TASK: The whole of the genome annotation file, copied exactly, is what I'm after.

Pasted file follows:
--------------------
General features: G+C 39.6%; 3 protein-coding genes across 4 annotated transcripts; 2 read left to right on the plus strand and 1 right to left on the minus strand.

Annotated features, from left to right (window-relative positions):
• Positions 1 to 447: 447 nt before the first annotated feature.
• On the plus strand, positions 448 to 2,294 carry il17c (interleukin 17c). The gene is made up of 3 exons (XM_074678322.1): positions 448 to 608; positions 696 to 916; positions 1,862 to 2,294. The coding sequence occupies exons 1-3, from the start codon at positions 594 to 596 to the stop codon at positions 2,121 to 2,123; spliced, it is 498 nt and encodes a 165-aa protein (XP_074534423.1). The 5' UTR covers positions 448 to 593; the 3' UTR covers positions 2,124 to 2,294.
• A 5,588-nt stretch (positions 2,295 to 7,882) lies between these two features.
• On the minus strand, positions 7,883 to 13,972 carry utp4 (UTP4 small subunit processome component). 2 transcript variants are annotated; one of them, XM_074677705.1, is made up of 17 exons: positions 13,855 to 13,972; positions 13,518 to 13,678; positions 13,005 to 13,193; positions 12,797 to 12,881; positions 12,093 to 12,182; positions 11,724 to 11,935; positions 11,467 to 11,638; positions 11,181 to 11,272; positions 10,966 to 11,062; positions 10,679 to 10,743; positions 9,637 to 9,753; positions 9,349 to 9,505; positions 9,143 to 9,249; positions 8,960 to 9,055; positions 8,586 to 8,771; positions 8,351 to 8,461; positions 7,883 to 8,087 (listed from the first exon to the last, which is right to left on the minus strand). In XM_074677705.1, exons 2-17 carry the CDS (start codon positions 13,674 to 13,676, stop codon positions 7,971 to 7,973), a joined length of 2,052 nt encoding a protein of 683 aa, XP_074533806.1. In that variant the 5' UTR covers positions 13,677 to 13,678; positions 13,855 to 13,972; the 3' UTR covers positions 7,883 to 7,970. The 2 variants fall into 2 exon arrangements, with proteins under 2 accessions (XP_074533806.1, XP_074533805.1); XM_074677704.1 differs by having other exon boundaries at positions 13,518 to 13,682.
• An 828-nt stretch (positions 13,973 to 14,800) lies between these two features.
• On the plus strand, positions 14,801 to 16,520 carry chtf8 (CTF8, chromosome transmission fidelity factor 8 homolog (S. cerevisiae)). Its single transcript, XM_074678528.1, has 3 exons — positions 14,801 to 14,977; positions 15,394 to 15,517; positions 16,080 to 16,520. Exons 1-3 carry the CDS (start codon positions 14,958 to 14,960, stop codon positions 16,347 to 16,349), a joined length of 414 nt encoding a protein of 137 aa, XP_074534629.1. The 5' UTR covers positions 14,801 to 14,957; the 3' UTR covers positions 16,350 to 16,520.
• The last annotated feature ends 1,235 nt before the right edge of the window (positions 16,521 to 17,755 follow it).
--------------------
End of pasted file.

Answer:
General features: G+C 39.6%; 3 protein-coding genes across 4 annotated transcripts; 2 read left to right on the plus strand and 1 right to left on the minus strand.

Annotated features, from left to right (window-relative positions):
• Positions 1 to 447: 447 nt before the first annotated feature.
• On the plus strand, positions 448 to 2,294 carry il17c (interleukin 17c). The gene is made up of 3 exons (XM_074678322.1): positions 448 to 608; positions 696 to 916; positions 1,862 to 2,294. The coding sequence occupies exons 1-3, from the start codon at positions 594 to 596 to the stop codon at positions 2,121 to 2,123; spliced, it is 498 nt and encodes a 165-aa protein (XP_074534423.1). The 5' UTR covers positions 448 to 593; the 3' UTR covers positions 2,124 to 2,294.
• A 5,588-nt stretch (positions 2,295 to 7,882) lies between these two features.
• On the minus strand, positions 7,883 to 13,972 carry utp4 (UTP4 small subunit processome component). 2 transcript variants are annotated; one of them, XM_074677705.1, is made up of 17 exons: positions 13,855 to 13,972; positions 13,518 to 13,678; positions 13,005 to 13,193; positions 12,797 to 12,881; positions 12,093 to 12,182; positions 11,724 to 11,935; positions 11,467 to 11,638; positions 11,181 to 11,272; positions 10,966 to 11,062; positions 10,679 to 10,743; positions 9,637 to 9,753; positions 9,349 to 9,505; positions 9,143 to 9,249; positions 8,960 to 9,055; positions 8,586 to 8,771; positions 8,351 to 8,461; positions 7,883 to 8,087 (listed from the first exon to the last, which is right to left on the minus strand). In XM_074677705.1, exons 2-17 carry the CDS (start codon positions 13,674 to 13,676, stop codon positions 7,971 to 7,973), a joined length of 2,052 nt encoding a protein of 683 aa, XP_074533806.1. In that variant the 5' UTR covers positions 13,677 to 13,678; positions 13,855 to 13,972; the 3' UTR covers positions 7,883 to 7,970. The 2 variants fall into 2 exon arrangements, with proteins under 2 accessions (XP_074533806.1, XP_074533805.1); XM_074677704.1 differs by having other exon boundaries at positions 13,518 to 13,682.
• An 828-nt stretch (positions 13,973 to 14,800) lies between these two features.
• On the plus strand, positions 14,801 to 16,520 carry chtf8 (CTF8, chromosome transmission fidelity factor 8 homolog (S. cerevisiae)). Its single transcript, XM_074678528.1, has 3 exons — positions 14,801 to 14,977; positions 15,394 to 15,517; positions 16,080 to 16,520. Exons 1-3 carry the CDS (start codon positions 14,958 to 14,960, stop codon positions 16,347 to 16,349), a joined length of 414 nt encoding a protein of 137 aa, XP_074534629.1. The 5' UTR covers positions 14,801 to 14,957; the 3' UTR covers positions 16,350 to 16,520.
• The last annotated feature ends 1,235 nt before the right edge of the window (positions 16,521 to 17,755 follow it).